Read more here at NITENews.org (New International Theatre News)

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“Rotten Governments Destroy More Than A Hurricane,” Or, An 82Things Extended Link Roundup For August 1-9, 2014

"Playing Card with a Knave"--the Met's Artwork O' the Day for Aug 9, 2014. Link below.

Playing Card with a Knave“–the Met’s Artwork O’ the Day for Aug 9, 2014.

This-82Things-is a new blog format I’m trying out, inspired by the way in which HTMLGiant deals with the pervasive “listicle” format. Their list-articles seem to me to have more to do with “13 Ways of Looking at a Blackbird” than with BuzzFeed.

I was particularly inspired by John Rufo’s list-review, Sortes Poundianae“. It seemed to me that the list format also referred interestingly to the way the Cantos, themselves, do not hold together. The way it is so difficult to make over-arching claims about Pound’s life. The way that Pound’s “do-I-contradict-myself”-ness contradicts himself so consistently.

So–this is my attempt at a listicle/round-up of my own, 82 items long, not related by theme or argument, only by a nine-day timespan. Rather than (or as well as) posting things when I read them, to Facebook or elsewhere, I am accumulating them here, with some commentary.

The title quote of this post is one of the lyrics from composer Huang Ruo’s new opera “Dr. Sun Yat-Sen.” (This is a translation: the original is in Mandarin.) It’s a chorus of people singing about “the state of the country under the Qing dynasty,” (see article here) but I found the line relevant to so many things we’ve all been thinking about in the news recently recently…Israel, Palestine, Gaza…Hungary…Ukraine, Russia, Poland…

August 1, 2014

1) R.L. Stevenson, “Death, To the Dead For Evermore”:

“The all-pondering, all-contriving head,
Weary with all things, wearies of the years;
And our sad spirits turn towards the dead…”

I do like “the all-pondering, all-contriving.” Unfortunately, the first two stanzas that get you there are pretty general and negligible; only the third has gas in the tank. I keep running into poems like this, older poems, where there’s an elaborate heap of setup for the only worthwhile part. I am probably too dismissive of them; I remember a teacher telling me once, in response to my saying that “The Raven” was too long, that this was a form of entertainment, like a television episode, and that people didn’t *want* poetry to be shorter. They wanted it to last awhile. But now, I suppose, we expect PASSIONATE INTENSITY from every line-crevice.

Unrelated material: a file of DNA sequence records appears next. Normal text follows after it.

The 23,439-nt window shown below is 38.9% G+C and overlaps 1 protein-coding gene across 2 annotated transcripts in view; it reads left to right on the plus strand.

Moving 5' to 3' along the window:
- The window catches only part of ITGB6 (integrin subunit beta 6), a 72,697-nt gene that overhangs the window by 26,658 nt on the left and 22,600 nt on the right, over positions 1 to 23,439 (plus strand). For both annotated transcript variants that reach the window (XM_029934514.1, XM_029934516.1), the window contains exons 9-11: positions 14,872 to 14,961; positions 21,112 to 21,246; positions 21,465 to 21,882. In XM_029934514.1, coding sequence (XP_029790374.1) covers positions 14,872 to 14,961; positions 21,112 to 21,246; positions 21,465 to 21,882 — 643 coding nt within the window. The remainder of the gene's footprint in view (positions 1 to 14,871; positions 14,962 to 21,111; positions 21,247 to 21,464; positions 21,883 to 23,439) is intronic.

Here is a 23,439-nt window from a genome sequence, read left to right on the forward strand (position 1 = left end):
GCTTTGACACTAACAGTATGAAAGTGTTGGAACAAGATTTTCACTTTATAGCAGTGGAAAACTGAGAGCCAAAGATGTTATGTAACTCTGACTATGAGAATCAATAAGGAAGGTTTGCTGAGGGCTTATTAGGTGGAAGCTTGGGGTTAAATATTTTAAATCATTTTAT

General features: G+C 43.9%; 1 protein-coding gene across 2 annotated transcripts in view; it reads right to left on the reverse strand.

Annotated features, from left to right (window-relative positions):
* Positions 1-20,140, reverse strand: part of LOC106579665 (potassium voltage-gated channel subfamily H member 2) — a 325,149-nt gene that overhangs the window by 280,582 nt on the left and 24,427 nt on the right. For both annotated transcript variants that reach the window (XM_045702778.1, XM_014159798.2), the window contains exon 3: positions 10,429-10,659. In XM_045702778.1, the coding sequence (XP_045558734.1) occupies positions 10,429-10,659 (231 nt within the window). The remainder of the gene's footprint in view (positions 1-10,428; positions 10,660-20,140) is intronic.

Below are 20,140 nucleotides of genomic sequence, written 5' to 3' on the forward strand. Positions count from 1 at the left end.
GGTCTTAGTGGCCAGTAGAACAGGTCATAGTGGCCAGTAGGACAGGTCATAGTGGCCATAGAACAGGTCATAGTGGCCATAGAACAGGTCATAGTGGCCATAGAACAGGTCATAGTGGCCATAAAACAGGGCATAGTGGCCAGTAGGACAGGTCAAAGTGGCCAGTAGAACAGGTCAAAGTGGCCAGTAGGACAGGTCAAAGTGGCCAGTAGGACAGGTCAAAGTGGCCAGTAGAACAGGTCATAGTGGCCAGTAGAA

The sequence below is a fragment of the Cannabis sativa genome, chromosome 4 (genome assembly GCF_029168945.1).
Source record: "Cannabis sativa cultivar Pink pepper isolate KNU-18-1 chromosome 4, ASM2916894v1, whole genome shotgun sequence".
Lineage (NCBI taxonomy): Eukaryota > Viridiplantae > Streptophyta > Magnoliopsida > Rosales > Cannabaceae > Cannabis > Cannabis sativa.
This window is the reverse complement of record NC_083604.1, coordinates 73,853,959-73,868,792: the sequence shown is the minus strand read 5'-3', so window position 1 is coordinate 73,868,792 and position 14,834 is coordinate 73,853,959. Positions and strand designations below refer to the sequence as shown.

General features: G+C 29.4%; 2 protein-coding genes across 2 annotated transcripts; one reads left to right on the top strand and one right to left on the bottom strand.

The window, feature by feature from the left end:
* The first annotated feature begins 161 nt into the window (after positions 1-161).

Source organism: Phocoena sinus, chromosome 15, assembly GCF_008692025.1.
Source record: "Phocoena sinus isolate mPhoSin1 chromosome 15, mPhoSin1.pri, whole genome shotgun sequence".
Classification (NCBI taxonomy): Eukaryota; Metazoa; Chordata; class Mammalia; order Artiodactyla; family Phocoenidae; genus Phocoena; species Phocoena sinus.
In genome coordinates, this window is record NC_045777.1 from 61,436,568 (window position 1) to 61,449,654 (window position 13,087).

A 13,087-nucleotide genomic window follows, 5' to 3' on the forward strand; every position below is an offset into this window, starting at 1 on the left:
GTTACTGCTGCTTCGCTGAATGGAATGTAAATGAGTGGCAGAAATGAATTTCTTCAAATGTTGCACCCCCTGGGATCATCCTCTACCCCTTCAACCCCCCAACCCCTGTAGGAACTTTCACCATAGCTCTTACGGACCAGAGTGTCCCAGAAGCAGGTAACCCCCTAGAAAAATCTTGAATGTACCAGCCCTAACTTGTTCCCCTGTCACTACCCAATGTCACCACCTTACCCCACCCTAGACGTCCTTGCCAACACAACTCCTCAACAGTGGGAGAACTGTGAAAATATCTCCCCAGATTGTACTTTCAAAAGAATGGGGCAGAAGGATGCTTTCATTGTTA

2) “Gallivanting around the cosmos is a game for the young.”
– James T. Kirk, The Wrath of Khan

Gallivanting!
Is it possible that I have never watched The Wrath of Khan before August 1, 2014? Despite being an avowed Trekker? [Ed: And despite it being released in the year I was born??]
It would seem so.
It seems utterly new to me.

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WE READ DEAD PEOPLE begins today!

People of the Internet: Maggie Murray (Edible Derangements) and Dara Weinberg (Style Over Substance), in their desire to read more books and discuss them, have decided to read one book by a dead author each month, discuss it, and post their discussion to their blogs. Only the dead need apply. For August, the book is Anthony Trollope’s BARCHESTER TOWERS. If you want to read along with us, you have until Sept. 1st to achieve maximum Trollope. Hashtag: #wereaddeadpeople.

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Articles roundup: 2014, to date

These are the Polish theater articles thus far in 2014. The first series is ongoing: there will be more in another month or so.

A Polish Theater Cookbook.” An ongoing series of articles exploring Polish theater directing practices. In HowlRound.com.
       – Introducing A Polish Theatre Cookbook
       – Grotowski and the Post-Grotowski Companies
       – The Floating Schedule
       – The Loose Twenty-Minute Break
       – How To Make Rehearsal Time Flexible
       – Rehearsing Without Breaks

Poland’s Teatr Cinema: Over Twenty Years of Surrealist Collage,” in NITENews.com (New International Theatre News.)